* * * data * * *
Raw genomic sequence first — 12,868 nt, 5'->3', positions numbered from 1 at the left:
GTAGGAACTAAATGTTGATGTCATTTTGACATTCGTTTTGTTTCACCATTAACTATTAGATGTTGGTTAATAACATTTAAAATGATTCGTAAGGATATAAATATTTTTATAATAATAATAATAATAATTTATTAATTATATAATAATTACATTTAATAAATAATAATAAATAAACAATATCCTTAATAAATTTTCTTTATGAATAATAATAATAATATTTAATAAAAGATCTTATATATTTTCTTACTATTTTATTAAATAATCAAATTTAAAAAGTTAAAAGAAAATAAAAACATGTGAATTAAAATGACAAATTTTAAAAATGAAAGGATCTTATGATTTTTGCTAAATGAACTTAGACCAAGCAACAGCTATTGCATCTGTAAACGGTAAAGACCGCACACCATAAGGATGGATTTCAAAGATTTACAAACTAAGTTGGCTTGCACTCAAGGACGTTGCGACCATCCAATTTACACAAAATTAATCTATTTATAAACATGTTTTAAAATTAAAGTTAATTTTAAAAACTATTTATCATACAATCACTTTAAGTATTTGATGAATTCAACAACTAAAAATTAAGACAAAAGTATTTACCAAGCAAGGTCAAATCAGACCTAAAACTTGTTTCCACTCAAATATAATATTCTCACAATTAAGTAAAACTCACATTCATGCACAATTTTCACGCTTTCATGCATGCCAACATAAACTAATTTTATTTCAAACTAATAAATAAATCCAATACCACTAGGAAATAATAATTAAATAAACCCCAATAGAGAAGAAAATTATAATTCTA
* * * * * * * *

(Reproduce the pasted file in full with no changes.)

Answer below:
Raw genomic sequence first — 12,868 nt, 5'->3', positions numbered from 1 at the left:
GTAGGAACTAAATGTTGATGTCATTTTGACATTCGTTTTGTTTCACCATTAACTATTAGATGTTGGTTAATAACATTTAAAATGATTCGTAAGGATATAAATATTTTTATAATAATAATAATAATAATTTATTAATTATATAATAATTACATTTAATAAATAATAATAAATAAACAATATCCTTAATAAATTTTCTTTATGAATAATAATAATAATATTTAATAAAAGATCTTATATATTTTCTTACTATTTTATTAAATAATCAAATTTAAAAAGTTAAAAGAAAATAAAAACATGTGAATTAAAATGACAAATTTTAAAAATGAAAGGATCTTATGATTTTTGCTAAATGAACTTAGACCAAGCAACAGCTATTGCATCTGTAAACGGTAAAGACCGCACACCATAAGGATGGATTTCAAAGATTTACAAACTAAGTTGGCTTGCACTCAAGGACGTTGCGACCATCCAATTTACACAAAATTAATCTATTTATAAACATGTTTTAAAATTAAAGTTAATTTTAAAAACTATTTATCATACAATCACTTTAAGTATTTGATGAATTCAACAACTAAAAATTAAGACAAAAGTATTTACCAAGCAAGGTCAAATCAGACCTAAAACTTGTTTCCACTCAAATATAATATTCTCACAATTAAGTAAAACTCACATTCATGCACAATTTTCACGCTTTCATGCATGCCAACATAAACTAATTTTATTTCAAACTAATAAATAAATCCAATACCACTAGGAAATAATAATTAAATAAACCCCAATAGAGAAGAAAATTATAATTCTA